Book-grading terms are always controversial and usually good for a few hundred bickering emails whenever the topic comes up on an email list. Over the years I've come up with a system of my own, which I now humbly offer to the honorable book-buying public as well as my fellow bookselling scum-
AS NEW: Literally "new". Since most books, once read or even handled, no longer qualify for the term NEW, the use of the qualifier "AS" has led to some controversy, with opponents pointing out that a book is either in new condition or it isn't. Proponents and opponents like to bicker about this point, and can usually only be distracted from it by the sound of someone dropping the phrase "VERY FINE" into the conversation.
FINE: A controversial term for a grade which may or may not exist, denoting a book that has slight wear that disqualifies it from the grade AS NEW, which also may or may not exist. Opponents contend that any book that has been handled cannot qualify for a grade above "NEAR FINE". Proponents generally counter this argument by asking Opponents how many angels they think can dance on the head of a pin.
VERY FINE: A grade between FINE and AS NEW. If the grade "FINE" has been controversial over the years, it has nothing on the long, confused and violent history that has attended the use of the grade VERY FINE. The Bern Convention of 1826 officially allowed the term and defined it as any book showing no signs of wear except for an allowance of 2.5 creases not to exceed .0005 mm. in depth, or bumps on the corners not to exceed 5 microns. Smudges were specifically disallowed, but this was amended by the Paris Treaty of 1887, which allowed for up to 3 smudges with a square area not exceeding 21 mm. The controversy over this point led to the Expulsion of English Booksellers from the Continent in 1889. Although English booksellers were re admitted after the Compromise of 1895, under which smudges up to 37 square mm would be allowed, the bad feelings left in the wake of this controversy are believed by many historians to have been one of the indirect causes of the First World War. Used today by many booksellers on Ebay. Not to be confused with "Very Fined (tm)", which usually means the book has fruit juice stains.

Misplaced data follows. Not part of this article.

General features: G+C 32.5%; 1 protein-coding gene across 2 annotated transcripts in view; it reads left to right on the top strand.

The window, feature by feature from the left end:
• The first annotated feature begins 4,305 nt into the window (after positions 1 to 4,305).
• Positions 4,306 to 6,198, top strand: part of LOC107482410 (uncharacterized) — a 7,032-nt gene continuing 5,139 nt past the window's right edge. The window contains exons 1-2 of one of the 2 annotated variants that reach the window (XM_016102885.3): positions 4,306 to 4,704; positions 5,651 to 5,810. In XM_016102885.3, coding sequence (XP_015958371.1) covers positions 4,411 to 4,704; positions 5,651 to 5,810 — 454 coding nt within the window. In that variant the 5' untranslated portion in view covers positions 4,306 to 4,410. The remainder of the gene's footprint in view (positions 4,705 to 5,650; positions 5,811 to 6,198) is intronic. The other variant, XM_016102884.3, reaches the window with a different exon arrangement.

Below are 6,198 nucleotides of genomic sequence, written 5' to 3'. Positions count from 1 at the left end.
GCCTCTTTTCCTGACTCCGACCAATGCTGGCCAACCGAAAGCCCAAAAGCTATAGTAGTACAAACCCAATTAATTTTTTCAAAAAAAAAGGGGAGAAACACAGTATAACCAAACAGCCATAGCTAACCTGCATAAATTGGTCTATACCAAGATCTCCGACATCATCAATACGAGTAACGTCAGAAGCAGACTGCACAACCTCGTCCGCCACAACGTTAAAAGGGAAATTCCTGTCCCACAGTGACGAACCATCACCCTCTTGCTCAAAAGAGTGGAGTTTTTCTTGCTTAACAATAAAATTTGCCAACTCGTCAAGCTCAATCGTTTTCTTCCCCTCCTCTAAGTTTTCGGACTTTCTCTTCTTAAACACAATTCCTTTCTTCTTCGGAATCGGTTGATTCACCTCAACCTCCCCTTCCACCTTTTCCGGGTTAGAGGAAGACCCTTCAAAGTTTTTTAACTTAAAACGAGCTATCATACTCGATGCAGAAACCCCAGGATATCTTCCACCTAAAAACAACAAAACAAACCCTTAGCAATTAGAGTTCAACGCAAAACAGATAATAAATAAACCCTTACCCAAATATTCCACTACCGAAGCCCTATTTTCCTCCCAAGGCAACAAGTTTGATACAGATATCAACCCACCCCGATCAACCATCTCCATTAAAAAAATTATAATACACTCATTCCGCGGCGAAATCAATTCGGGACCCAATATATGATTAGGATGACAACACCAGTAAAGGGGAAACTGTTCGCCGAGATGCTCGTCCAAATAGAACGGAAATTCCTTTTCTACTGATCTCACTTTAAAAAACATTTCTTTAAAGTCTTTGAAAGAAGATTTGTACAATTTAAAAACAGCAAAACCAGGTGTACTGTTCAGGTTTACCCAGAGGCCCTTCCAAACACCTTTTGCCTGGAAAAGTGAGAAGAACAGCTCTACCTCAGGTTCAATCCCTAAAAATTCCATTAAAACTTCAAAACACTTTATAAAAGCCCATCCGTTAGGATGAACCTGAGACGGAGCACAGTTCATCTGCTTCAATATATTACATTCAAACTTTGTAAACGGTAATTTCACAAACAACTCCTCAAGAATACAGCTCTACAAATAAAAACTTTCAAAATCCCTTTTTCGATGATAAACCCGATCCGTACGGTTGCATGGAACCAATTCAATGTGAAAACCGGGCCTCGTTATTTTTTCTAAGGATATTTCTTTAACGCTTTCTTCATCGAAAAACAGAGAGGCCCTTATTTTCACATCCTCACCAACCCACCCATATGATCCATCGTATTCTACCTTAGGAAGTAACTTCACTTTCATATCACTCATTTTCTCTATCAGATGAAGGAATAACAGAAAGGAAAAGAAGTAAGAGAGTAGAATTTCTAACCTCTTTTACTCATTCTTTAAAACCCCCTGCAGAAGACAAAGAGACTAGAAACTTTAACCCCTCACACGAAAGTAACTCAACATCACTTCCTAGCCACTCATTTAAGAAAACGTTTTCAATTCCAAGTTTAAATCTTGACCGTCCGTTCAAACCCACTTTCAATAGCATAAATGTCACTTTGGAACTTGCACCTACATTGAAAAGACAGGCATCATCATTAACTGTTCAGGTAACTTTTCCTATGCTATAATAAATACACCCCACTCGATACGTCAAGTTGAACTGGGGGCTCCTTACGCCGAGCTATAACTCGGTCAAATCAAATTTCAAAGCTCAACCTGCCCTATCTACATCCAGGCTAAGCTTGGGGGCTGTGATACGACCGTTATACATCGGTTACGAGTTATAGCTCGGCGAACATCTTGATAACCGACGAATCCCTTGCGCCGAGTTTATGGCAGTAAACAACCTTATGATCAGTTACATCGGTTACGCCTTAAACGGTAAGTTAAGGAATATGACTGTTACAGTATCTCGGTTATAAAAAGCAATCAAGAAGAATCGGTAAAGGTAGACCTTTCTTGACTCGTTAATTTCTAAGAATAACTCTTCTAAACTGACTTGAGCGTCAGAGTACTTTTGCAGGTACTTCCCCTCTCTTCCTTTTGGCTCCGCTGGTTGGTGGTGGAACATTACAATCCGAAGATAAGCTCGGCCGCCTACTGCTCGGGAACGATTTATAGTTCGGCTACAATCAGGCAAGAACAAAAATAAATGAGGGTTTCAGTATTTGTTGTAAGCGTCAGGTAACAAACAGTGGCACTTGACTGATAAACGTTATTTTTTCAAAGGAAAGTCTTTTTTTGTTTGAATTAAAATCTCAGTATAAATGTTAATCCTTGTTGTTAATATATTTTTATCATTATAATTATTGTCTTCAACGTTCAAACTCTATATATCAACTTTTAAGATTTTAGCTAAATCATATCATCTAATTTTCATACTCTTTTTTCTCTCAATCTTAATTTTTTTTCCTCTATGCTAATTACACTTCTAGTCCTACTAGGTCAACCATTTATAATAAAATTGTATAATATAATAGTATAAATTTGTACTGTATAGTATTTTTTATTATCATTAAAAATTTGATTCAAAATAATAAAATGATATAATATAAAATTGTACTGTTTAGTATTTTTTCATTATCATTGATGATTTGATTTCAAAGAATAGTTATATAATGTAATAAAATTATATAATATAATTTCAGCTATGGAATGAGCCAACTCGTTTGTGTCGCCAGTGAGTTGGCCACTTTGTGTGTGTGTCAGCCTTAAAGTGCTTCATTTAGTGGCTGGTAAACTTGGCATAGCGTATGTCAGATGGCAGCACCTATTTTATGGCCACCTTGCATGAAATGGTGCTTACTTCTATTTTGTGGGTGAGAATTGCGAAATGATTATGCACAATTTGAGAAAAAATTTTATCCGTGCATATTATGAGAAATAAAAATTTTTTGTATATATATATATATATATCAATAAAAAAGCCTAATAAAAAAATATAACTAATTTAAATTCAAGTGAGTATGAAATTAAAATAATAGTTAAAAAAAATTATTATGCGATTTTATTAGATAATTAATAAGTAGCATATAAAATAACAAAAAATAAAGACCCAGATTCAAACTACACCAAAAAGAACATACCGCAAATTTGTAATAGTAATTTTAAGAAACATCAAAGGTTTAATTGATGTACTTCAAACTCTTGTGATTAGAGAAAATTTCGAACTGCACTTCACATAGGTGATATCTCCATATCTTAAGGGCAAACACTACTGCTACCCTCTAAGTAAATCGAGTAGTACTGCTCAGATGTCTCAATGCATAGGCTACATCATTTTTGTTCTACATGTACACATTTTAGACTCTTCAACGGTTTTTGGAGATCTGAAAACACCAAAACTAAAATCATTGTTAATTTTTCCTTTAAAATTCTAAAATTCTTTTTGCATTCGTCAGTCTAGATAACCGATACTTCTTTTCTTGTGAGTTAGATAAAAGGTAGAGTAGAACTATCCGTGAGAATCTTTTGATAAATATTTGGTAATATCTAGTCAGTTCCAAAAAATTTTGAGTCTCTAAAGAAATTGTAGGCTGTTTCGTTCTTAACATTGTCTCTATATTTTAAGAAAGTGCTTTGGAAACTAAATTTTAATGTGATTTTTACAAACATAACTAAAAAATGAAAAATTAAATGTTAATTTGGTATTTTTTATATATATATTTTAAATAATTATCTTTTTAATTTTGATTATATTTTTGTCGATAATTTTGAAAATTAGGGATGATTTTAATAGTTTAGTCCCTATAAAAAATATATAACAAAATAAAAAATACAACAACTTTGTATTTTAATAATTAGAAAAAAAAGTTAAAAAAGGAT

NEAR FINE: Either the top grade even a new book, just out of the box from the publisher, can have, or a grade denoting some general wear. The fact that these two conditions are not at all the same cuts no ice with the NearFiners(tm). Take your pick about which side you are on and hope whoever you are discussing this with agrees with you, or else you are likely to end up with a book stuffed up your nose.
GOOD: Not good. An archaic term mostly used nowadays by bored brick & mortar booksellers who amuse themselves by explaining to befuddled walk-in customers that the term "Good" technically means "Not Good", leaving the befuddled customers to wonder what planet booksellers come from.
FAIR: Poor. Getting the hang of it by now?
POOR: Don't even think about buying it. It not only is probably lacking its covers, some pages and all the illustrated plates, but may well leave you with a nasty rash...
ELSE FINE: A grade used to describe the most minute portion of a book which has been left undamaged. As in: "Ex-library with stamps, embossures, and orange-day-glo spine numbers; covers warped; hinges reinforced with duct tape; 3 plates with crayon scrawls, slight mold odor; pages 47-52 with newspaper recipes glued over text; else fine.
EX-LIBRARY: See "ELSE FINE".
MINT: Another controversial term, used by some booksellers as a synonym for AS NEW. A 1978 research study by Tulane University discovered that the term is mostly used by booksellers who collected coins as children. The study further found that the booksellers who object to it most vociferously collected stamps as children, thus basically boiling the controversy down to the old "stamps" vs. "coins" argument that most of us had with friends at the age of 8 and had left behind by the age of 10.